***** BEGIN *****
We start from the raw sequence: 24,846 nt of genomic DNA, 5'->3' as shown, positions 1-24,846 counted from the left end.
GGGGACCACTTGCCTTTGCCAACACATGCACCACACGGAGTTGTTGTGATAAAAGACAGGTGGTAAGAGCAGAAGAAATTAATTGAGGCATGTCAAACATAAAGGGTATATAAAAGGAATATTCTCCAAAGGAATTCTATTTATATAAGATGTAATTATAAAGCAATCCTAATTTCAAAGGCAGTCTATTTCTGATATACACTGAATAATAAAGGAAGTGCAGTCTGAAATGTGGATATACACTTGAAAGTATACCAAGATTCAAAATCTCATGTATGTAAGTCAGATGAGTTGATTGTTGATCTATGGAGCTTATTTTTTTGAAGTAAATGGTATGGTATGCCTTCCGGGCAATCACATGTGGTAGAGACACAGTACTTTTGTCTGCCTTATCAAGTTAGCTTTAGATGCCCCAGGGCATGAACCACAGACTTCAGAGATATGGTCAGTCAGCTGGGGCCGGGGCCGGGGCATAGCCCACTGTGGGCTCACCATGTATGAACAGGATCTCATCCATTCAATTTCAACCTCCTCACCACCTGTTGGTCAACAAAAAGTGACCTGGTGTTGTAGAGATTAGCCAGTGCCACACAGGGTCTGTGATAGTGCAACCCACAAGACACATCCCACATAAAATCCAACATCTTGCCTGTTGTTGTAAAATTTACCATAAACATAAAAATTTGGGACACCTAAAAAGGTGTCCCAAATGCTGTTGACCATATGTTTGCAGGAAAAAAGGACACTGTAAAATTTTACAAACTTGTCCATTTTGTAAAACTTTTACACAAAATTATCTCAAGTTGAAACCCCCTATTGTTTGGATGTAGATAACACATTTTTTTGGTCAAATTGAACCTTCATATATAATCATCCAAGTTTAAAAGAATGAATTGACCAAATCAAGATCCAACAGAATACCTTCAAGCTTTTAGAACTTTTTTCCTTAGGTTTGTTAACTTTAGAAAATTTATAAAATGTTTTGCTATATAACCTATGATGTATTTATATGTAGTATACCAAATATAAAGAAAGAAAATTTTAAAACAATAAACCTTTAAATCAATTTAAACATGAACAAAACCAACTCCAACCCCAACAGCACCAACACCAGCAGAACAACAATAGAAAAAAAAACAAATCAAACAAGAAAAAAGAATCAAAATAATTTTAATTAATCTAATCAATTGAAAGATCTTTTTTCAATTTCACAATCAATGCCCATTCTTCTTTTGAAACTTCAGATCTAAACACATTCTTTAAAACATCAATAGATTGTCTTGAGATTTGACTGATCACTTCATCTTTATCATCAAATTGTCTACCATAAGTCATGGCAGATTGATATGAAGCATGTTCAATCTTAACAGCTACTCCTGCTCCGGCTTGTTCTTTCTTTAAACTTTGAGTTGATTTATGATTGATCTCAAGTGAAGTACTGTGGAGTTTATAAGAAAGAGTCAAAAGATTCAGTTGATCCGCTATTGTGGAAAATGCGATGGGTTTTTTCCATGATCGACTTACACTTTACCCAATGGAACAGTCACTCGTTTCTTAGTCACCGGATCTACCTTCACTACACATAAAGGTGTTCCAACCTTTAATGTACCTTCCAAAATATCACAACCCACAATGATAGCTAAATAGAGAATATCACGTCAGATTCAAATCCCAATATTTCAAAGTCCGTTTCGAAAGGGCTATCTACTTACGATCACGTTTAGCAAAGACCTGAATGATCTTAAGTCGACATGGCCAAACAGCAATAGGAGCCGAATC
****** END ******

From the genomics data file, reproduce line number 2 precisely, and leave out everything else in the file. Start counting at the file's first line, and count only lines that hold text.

GGGGACCACTTGCCTTTGCCAACACATGCACCACACGGAGTTGTTGTGATAAAAGACAGGTGGTAAGAGCAGAAGAAATTAATTGAGGCATGTCAAACATAAAGGGTATATAAAAGGAATATTCTCCAAAGGAATTCTATTTATATAAGATGTAATTATAAAGCAATCCTAATTTCAAAGGCAGTCTATTTCTGATATACACTGAATAATAAAGGAAGTGCAGTCTGAAATGTGGATATACACTTGAAAGTATACCAAGATTCAAAATCTCATGTATGTAAGTCAGATGAGTTGATTGTTGATCTATGGAGCTTATTTTTTTGAAGTAAATGGTATGGTATGCCTTCCGGGCAATCACATGTGGTAGAGACACAGTACTTTTGTCTGCCTTATCAAGTTAGCTTTAGATGCCCCAGGGCATGAACCACAGACTTCAGAGATATGGTCAGTCAGCTGGGGCCGGGGCCGGGGCATAGCCCACTGTGGGCTCACCATGTATGAACAGGATCTCATCCATTCAATTTCAACCTCCTCACCACCTGTTGGTCAACAAAAAGTGACCTGGTGTTGTAGAGATTAGCCAGTGCCACACAGGGTCTGTGATAGTGCAACCCACAAGACACATCCCACATAAAATCCAACATCTTGCCTGTTGTTGTAAAATTTACCATAAACATAAAAATTTGGGACACCTAAAAAGGTGTCCCAAATGCTGTTGACCATATGTTTGCAGGAAAAAAGGACACTGTAAAATTTTACAAACTTGTCCATTTTGTAAAACTTTTACACAAAATTATCTCAAGTTGAAACCCCCTATTGTTTGGATGTAGATAACACATTTTTTTGGTCAAATTGAACCTTCATATATAATCATCCAAGTTTAAAAGAATGAATTGACCAAATCAAGATCCAACAGAATACCTTCAAGCTTTTAGAACTTTTTTCCTTAGGTTTGTTAACTTTAGAAAATTTATAAAATGTTTTGCTATATAACCTATGATGTATTTATATGTAGTATACCAAATATAAAGAAAGAAAATTTTAAAACAATAAACCTTTAAATCAATTTAAACATGAACAAAACCAACTCCAACCCCAACAGCACCAACACCAGCAGAACAACAATAGAAAAAAAAACAAATCAAACAAGAAAAAAGAATCAAAATAATTTTAATTAATCTAATCAATTGAAAGATCTTTTTTCAATTTCACAATCAATGCCCATTCTTCTTTTGAAACTTCAGATCTAAACACATTCTTTAAAACATCAATAGATTGTCTTGAGATTTGACTGATCACTTCATCTTTATCATCAAATTGTCTACCATAAGTCATGGCAGATTGATATGAAGCATGTTCAATCTTAACAGCTACTCCTGCTCCGGCTTGTTCTTTCTTTAAACTTTGAGTTGATTTATGATTGATCTCAAGTGAAGTACTGTGGAGTTTATAAGAAAGAGTCAAAAGATTCAGTTGATCCGCTATTGTGGAAAATGCGATGGGTTTTTTCCATGATCGACTTACACTTTACCCAATGGAACAGTCACTCGTTTCTTAGTCACCGGATCTACCTTCACTACACATAAAGGTGTTCCAACCTTTAATGTACCTTCCAAAATATCACAACCCACAATGATAGCTAAATAGAGAATATCACGTCAGATTCAAATCCCAATATTTCAAAGTCCGTTTCGAAAGGGCTATCTACTTACGATCACGTTTAGCAAAGACCTGAATGATCTTAAGTCGACATGGCCAAACAGCAATAGGAGCCGAATC